What is an Orthopedic PA?
A Physician Assistant – or PA – is a full-fledged medical professional who works as part of a team with a doctor.
A PA is a graduate of an accredited PA educational program who is nationally certified and state-licensed to practice medicine with the supervision of a physician. These highly trained professionals perform physical examinations, diagnose and treat illnesses, order and interpret lab tests, prescribe medications, perform procedures, assist in surgery, provide patient education and counseling and make rounds in hospitals and nursing homes.
For orthopedics and all specialties, PA educational programs are modeled on the medical school curriculum, with a combination of classroom and clinical instruction. The PA course of study is rigorous and intense. The average length of a PA education program is 27 months beyond a bachelor’s level education.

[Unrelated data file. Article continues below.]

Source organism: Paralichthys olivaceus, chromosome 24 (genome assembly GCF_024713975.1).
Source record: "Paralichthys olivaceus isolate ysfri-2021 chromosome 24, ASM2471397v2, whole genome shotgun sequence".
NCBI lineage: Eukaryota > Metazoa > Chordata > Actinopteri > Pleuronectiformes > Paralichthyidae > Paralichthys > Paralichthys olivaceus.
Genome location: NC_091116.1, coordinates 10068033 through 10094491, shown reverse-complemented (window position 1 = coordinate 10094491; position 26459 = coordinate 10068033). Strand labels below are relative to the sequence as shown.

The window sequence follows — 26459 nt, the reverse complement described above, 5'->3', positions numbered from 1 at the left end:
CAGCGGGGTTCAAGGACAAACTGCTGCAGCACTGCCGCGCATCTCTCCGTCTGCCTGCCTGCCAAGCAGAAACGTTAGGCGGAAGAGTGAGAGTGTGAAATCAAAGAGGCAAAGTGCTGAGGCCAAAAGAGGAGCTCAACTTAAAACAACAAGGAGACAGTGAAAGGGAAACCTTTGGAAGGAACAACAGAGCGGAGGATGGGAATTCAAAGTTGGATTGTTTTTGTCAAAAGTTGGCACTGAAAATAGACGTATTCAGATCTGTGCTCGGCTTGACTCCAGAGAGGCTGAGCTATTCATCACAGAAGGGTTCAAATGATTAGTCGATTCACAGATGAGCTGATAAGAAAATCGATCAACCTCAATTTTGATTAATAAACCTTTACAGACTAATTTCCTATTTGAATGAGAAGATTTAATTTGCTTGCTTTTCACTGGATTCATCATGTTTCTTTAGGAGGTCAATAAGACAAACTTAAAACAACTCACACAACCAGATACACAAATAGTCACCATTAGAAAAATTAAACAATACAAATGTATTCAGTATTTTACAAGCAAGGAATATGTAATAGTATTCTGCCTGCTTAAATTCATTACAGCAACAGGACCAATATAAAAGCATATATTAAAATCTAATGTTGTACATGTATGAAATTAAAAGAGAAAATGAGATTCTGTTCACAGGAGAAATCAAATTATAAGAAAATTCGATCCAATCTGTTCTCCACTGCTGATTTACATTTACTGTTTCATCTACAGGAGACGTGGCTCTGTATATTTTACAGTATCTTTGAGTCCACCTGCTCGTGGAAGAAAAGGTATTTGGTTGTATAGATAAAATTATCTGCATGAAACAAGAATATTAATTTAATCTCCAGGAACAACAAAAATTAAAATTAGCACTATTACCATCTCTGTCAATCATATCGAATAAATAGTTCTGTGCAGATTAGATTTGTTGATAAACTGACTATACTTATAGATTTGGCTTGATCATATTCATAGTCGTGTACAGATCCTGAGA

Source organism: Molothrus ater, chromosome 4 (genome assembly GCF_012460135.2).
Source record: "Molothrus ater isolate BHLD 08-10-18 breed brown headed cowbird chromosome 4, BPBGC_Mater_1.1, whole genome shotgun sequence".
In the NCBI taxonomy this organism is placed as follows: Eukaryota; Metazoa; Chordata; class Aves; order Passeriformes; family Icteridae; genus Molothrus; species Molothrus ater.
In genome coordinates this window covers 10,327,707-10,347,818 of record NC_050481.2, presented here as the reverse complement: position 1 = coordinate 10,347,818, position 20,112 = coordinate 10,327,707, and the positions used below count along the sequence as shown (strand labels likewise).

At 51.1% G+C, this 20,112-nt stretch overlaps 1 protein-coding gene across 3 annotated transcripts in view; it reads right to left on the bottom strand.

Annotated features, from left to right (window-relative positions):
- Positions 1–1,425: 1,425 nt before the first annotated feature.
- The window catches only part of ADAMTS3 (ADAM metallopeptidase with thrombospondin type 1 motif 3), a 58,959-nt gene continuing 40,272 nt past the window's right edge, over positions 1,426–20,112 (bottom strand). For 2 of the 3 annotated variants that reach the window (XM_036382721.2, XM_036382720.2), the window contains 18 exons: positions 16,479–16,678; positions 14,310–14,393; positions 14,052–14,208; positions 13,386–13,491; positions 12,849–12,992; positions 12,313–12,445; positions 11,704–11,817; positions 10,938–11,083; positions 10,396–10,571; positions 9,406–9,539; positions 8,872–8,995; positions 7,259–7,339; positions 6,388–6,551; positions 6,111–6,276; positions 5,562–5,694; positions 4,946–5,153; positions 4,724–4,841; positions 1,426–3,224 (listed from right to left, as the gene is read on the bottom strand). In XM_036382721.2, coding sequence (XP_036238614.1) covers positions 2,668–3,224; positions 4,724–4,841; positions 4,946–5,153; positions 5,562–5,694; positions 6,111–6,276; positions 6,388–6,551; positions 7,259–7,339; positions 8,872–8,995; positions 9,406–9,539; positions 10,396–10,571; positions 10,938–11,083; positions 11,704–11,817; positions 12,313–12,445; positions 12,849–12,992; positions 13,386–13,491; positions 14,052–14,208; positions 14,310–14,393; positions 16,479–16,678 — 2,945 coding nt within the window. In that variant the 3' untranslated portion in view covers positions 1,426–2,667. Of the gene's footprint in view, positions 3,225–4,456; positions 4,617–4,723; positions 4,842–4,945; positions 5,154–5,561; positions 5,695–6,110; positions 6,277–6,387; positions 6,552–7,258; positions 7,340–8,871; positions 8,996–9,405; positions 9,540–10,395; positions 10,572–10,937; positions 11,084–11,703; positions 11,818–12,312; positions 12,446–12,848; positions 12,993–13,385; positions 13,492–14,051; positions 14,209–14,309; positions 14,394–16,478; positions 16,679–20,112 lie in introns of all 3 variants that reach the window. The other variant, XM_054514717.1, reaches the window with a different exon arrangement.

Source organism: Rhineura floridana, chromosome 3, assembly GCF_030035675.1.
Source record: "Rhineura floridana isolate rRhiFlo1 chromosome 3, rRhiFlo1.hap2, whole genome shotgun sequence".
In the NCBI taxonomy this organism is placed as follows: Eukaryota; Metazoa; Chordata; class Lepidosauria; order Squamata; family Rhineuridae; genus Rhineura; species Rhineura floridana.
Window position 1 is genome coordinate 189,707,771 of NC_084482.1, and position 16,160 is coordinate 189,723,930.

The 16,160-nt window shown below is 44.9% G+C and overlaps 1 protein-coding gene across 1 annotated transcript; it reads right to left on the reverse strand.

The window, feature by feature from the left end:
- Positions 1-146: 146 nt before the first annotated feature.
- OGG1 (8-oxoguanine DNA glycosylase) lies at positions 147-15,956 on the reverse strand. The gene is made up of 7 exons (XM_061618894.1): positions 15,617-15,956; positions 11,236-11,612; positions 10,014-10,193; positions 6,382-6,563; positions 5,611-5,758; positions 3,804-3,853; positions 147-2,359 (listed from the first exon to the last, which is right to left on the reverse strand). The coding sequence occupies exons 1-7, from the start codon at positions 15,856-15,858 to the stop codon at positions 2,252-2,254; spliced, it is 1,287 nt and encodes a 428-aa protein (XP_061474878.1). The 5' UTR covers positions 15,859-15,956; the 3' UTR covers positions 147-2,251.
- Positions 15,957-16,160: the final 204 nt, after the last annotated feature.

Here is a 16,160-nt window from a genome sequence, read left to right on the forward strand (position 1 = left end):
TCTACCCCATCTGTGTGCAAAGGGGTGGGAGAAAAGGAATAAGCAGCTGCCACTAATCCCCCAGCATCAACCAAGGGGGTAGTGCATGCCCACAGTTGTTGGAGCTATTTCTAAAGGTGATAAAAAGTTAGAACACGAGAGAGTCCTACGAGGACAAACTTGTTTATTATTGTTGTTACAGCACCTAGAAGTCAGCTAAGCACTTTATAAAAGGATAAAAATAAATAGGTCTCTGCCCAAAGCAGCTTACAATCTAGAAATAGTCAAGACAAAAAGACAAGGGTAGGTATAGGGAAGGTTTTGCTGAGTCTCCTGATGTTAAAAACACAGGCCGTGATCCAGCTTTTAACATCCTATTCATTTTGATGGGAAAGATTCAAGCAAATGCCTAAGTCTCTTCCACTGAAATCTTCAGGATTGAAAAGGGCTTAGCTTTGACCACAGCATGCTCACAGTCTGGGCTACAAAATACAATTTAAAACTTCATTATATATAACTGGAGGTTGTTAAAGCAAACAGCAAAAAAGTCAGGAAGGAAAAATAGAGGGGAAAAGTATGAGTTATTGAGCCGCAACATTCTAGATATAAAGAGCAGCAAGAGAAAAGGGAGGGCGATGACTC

In addition, PAs also complete more than 2,000 hours of clinical rotations, with an emphasis on primary care in ambulatory clinics, physician offices and acute or long-term care facilities. Rotations include family medicine, internal medicine, obstetrics and gynecology, pediatrics, general surgery, emergency medicine and psychiatry.
Practicing PAs participate in lifelong learning. In order to maintain national certification, a PA must complete 100 hours of continuing medical education every two years.